Saturday marks the one-year anniversary of the first implementation of President Donald J. Trump’s Muslim ban. Since then, the Trump administration has attempted three versions of the ban – all to exclude people for their religious beliefs.
This has had significant consequences on the American Muslim and immigrant community. Recently, The New York Times ran a heartbreaking story about Yemenis who were approved for visas to come to America but prevented by Trump’s third Muslim ban. Yemen is one of the six Muslim-majority countries affected by the indefinite ban.
The article featured personal stories of families being torn apart, including that of Mohammed Alawadhi, a doctor in Arkansas, and his wife, Rasha Alzabaidi. Alzabaidi, who has a heart ailment, was approved on December 6, but on December 21, she got a rejection notice – four days after multiple other families who had been approved reported that they also received rejection notices.
“She said to me: ‘Mohammad, they shattered families. I am seeing families in the street crying like they have a death in the family,’” Alawadhi told the Times.
The Times described the considerable effort that Yemenis must undertake: “For people trying to flee Yemen, the rejections have come at considerable cost. With the American Embassy in Sana, the Yemeni capital, closed since February 2015 because of fighting between Houthi rebels and Saudi Arabian-backed military forces, most Yemenis go to Djibouti to apply for their visas. According to relatives, they first have to go through multiple military checkpoints to leave Yemen. Or they must travel on a boat across the Gulf of Aden.”
So why are Yemenis and people from other Muslim-majority countries being banned? According to statistics, not one person from any of the Muslim-majority countries included in the ban has committed a fatal terrorist attack on U.S. soil (not that that would justify banning an entire nation of people), but that doesn’t concern the Trump administration, which has continued to skew statistics to justify the ban as a “national security” issue.
The Muslim ban is separating families.
This month, the Department of Justice released a report that highlighted the “foreign-born” people who have committed international terrorist attacks in the United States, while ignoring (many more) incidents of domestic terrorism. In the lopsided study’s conclusion, the report noted that the administration “will continue to report appropriate information regarding terrorism-related activity, as well as other information as directed under the President’s Executive Order, in an effort to highlight the threats facing the United States, trends, and relevant U.S. Government actions.”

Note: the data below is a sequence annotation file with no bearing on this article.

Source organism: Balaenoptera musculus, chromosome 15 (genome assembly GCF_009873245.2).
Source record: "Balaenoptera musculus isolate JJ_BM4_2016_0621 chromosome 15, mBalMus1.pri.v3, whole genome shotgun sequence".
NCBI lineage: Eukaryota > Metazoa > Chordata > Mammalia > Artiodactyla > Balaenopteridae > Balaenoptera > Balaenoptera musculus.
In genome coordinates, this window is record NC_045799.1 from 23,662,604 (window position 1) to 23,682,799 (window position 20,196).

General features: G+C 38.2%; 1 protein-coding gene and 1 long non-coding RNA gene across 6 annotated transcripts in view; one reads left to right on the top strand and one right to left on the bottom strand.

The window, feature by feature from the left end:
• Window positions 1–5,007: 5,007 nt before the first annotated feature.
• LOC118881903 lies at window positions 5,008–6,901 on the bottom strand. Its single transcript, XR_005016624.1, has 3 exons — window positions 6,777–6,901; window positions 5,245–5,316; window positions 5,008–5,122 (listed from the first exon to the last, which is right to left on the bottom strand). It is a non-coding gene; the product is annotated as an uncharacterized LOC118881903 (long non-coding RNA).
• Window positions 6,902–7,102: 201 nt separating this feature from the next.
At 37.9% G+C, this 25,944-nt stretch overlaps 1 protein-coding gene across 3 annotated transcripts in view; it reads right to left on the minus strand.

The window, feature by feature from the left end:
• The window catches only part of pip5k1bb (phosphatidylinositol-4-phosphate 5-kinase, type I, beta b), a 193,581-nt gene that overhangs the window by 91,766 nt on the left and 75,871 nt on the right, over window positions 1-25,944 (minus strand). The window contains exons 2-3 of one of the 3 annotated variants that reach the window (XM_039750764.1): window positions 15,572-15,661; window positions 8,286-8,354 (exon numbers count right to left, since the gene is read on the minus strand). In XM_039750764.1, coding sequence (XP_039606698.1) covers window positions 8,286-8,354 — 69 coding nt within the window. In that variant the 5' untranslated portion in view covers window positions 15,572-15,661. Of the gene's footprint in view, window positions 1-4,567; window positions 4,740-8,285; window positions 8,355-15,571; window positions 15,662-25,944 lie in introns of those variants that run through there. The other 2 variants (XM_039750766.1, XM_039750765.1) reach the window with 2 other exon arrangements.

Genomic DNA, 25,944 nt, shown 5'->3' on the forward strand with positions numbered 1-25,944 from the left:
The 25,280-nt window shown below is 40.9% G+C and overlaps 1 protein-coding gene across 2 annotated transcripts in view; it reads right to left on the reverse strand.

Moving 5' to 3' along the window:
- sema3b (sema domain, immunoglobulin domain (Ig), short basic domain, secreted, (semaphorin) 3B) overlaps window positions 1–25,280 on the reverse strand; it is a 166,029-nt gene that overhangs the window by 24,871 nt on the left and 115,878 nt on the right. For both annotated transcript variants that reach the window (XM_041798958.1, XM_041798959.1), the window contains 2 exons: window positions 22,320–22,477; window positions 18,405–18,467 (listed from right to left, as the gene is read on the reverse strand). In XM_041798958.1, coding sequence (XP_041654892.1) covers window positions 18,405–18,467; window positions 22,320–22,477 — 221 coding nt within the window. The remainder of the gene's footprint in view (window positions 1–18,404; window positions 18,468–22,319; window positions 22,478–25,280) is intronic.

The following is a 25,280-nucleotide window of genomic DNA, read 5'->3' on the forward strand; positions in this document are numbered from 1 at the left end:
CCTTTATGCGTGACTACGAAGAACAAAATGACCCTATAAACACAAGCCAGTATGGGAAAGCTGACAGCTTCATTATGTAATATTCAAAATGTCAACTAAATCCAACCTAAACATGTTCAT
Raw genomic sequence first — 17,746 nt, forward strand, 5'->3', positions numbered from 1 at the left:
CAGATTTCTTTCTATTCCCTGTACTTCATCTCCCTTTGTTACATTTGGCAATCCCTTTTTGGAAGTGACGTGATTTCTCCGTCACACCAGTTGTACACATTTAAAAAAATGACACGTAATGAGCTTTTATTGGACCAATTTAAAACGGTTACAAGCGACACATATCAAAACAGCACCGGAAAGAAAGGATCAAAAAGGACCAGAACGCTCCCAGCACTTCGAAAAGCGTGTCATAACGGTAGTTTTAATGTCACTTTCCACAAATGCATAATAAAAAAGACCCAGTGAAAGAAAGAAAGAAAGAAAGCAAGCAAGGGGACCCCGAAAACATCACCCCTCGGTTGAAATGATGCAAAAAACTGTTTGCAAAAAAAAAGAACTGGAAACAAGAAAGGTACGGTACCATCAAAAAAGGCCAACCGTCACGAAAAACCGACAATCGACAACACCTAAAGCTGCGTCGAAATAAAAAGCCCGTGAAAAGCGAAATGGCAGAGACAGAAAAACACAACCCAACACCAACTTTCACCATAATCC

Experts were quick to call out the report, noting that American citizens have been responsible for most terrorist attacks in the country since 9/11.
“If you’re looking at international terrorism, you’re going to see people with a more international background – that’s just common sense,” said William Braniff, the executive director of the National Consortium for the Study of Terrorism and Responses to Terrorism at the University of Maryland. “Whenever you’re trying to answer an analytical question, the way you frame the question directly contributes to what data you include in [the] analysis, and in this case, they exclude a lot of data that would present a different picture.”
The fake news that the Trump administration is pushing to justify the unconstitutional Muslim ban is wrong and shows that the administration’s intent remains to ban people based on their religion.
Religious freedom is about fairness. Singling people out for discrimination because of their religious beliefs is wrong. The Trump administration’s discriminatory policies and rhetoric are harmful, and so we stand with Muslims and religious minorities and are fighting the ban in court.
On January 19, the U.S. Supreme Court agreed to hear a challenge to the Muslim ban in the spring, and we will be urging the justices to strike it down.
And this coming Saturday, we will be outside the White House to stand with our allies and the Muslim community to say there should be no Muslim ban, ever. Join us.